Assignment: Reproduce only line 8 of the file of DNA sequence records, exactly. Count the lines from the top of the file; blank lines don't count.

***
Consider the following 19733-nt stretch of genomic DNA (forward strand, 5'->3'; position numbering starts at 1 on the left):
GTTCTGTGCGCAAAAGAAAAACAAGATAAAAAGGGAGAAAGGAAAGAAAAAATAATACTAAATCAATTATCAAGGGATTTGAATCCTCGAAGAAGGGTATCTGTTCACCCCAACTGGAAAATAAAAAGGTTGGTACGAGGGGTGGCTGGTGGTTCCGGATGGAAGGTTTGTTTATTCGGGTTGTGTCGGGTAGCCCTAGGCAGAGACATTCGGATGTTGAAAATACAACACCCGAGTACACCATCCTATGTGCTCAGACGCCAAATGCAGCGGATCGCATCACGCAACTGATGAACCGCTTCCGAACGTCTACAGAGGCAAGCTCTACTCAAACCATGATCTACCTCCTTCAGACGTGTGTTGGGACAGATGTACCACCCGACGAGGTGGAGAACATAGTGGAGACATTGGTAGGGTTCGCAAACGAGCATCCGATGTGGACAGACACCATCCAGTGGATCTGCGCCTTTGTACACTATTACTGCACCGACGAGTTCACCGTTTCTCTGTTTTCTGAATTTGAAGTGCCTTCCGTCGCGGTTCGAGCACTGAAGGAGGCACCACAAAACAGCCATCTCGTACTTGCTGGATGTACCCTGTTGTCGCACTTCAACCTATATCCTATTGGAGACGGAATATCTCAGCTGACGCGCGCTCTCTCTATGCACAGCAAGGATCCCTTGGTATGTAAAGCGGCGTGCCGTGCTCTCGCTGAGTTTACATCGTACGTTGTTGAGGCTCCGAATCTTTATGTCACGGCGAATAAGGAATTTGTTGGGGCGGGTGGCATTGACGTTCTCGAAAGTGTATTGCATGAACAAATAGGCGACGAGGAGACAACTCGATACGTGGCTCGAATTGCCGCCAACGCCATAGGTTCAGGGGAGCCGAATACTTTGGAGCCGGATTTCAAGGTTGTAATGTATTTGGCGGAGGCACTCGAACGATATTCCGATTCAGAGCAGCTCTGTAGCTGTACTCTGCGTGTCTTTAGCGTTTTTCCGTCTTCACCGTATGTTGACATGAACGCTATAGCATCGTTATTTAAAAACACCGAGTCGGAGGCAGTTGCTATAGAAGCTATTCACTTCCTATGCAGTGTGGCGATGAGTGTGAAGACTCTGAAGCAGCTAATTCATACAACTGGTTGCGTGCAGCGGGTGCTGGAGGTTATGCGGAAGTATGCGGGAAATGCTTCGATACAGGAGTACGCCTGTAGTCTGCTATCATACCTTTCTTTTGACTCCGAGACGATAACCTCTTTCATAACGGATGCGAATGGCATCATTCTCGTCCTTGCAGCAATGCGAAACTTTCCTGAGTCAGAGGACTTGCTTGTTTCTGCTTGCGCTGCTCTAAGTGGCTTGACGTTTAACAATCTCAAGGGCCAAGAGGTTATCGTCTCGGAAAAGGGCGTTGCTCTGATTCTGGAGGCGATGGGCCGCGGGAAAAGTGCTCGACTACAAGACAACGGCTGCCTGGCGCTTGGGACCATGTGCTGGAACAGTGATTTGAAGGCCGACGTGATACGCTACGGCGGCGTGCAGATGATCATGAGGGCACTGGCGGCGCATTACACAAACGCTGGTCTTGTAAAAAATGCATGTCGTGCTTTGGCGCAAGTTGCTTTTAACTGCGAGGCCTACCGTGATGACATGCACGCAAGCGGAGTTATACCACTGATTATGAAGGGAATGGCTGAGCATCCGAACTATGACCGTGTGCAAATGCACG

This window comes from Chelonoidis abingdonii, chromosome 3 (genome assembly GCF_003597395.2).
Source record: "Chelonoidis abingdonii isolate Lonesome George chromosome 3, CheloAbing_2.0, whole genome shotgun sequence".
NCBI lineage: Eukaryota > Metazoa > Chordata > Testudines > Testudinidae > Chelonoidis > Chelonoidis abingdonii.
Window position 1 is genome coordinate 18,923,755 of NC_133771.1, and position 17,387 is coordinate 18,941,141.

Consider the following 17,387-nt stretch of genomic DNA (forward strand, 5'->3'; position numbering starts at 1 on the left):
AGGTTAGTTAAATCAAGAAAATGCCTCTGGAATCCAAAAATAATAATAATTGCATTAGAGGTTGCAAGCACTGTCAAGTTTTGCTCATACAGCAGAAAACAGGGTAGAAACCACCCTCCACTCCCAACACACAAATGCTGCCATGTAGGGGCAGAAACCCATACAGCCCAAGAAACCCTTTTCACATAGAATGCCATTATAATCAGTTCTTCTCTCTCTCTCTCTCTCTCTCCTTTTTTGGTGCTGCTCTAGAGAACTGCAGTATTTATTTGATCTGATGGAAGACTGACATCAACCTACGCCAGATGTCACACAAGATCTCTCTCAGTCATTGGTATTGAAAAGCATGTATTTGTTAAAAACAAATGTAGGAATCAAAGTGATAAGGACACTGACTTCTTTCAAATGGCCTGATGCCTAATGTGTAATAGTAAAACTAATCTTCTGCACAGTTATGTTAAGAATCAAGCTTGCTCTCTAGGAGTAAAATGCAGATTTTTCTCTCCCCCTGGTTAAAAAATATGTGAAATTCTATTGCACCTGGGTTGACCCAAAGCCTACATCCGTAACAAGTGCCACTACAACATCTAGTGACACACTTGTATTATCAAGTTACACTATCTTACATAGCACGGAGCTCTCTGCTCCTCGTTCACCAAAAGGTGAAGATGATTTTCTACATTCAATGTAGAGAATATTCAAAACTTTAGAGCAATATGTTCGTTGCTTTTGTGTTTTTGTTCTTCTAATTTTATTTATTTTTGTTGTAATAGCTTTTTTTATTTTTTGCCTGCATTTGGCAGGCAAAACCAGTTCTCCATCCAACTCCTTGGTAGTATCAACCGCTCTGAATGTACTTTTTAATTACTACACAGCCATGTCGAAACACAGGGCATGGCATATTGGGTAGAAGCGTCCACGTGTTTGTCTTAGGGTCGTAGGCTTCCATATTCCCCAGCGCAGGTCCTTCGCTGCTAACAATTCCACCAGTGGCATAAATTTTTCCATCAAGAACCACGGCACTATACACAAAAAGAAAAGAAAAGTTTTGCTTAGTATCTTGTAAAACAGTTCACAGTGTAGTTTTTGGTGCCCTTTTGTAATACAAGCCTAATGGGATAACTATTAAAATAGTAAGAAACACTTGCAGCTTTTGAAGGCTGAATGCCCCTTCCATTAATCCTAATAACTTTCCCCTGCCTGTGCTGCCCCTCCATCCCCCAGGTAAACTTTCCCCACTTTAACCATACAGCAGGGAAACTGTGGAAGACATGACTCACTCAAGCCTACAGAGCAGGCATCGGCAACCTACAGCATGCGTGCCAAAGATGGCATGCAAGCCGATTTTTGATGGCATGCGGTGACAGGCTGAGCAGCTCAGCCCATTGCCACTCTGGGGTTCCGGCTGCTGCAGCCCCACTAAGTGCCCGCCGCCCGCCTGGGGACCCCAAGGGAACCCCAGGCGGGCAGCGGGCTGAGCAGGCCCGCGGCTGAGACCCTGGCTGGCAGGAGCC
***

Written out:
AGGTTAGTTAAATCAAGAAAATGCCTCTGGAATCCAAAAATAATAATAATTGCATTAGAGGTTGCAAGCACTGTCAAGTTTTGCTCATACAGCAGAAAACAGGGTAGAAACCACCCTCCACTCCCAACACACAAATGCTGCCATGTAGGGGCAGAAACCCATACAGCCCAAGAAACCCTTTTCACATAGAATGCCATTATAATCAGTTCTTCTCTCTCTCTCTCTCTCTCTCCTTTTTTGGTGCTGCTCTAGAGAACTGCAGTATTTATTTGATCTGATGGAAGACTGACATCAACCTACGCCAGATGTCACACAAGATCTCTCTCAGTCATTGGTATTGAAAAGCATGTATTTGTTAAAAACAAATGTAGGAATCAAAGTGATAAGGACACTGACTTCTTTCAAATGGCCTGATGCCTAATGTGTAATAGTAAAACTAATCTTCTGCACAGTTATGTTAAGAATCAAGCTTGCTCTCTAGGAGTAAAATGCAGATTTTTCTCTCCCCCTGGTTAAAAAATATGTGAAATTCTATTGCACCTGGGTTGACCCAAAGCCTACATCCGTAACAAGTGCCACTACAACATCTAGTGACACACTTGTATTATCAAGTTACACTATCTTACATAGCACGGAGCTCTCTGCTCCTCGTTCACCAAAAGGTGAAGATGATTTTCTACATTCAATGTAGAGAATATTCAAAACTTTAGAGCAATATGTTCGTTGCTTTTGTGTTTTTGTTCTTCTAATTTTATTTATTTTTGTTGTAATAGCTTTTTTTATTTTTTGCCTGCATTTGGCAGGCAAAACCAGTTCTCCATCCAACTCCTTGGTAGTATCAACCGCTCTGAATGTACTTTTTAATTACTACACAGCCATGTCGAAACACAGGGCATGGCATATTGGGTAGAAGCGTCCACGTGTTTGTCTTAGGGTCGTAGGCTTCCATATTCCCCAGCGCAGGTCCTTCGCTGCTAACAATTCCACCAGTGGCATAAATTTTTCCATCAAGAACCACGGCACTATACACAAAAAGAAAAGAAAAGTTTTGCTTAGTATCTTGTAAAACAGTTCACAGTGTAGTTTTTGGTGCCCTTTTGTAATACAAGCCTAATGGGATAACTATTAAAATAGTAAGAAACACTTGCAGCTTTTGAAGGCTGAATGCCCCTTCCATTAATCCTAATAACTTTCCCCTGCCTGTGCTGCCCCTCCATCCCCCAGGTAAACTTTCCCCACTTTAACCATACAGCAGGGAAACTGTGGAAGACATGACTCACTCAAGCCTACAGAGCAGGCATCGGCAACCTACAGCATGCGTGCCAAAGATGGCATGCAAGCCGATTTTTGATGGCATGCGGTGACAGGCTGAGCAGCTCAGCCCATTGCCACTCTGGGGTTCCGGCTGCTGCAGCCCCACTAAGTGCCCGCCGCCCGCCTGGGGACCCCAAGGGAACCCCAGGCGGGCAGCGGGCTGAGCAGGCCCGCGGCTGAGACCCTGGCTGGCAGGAGCC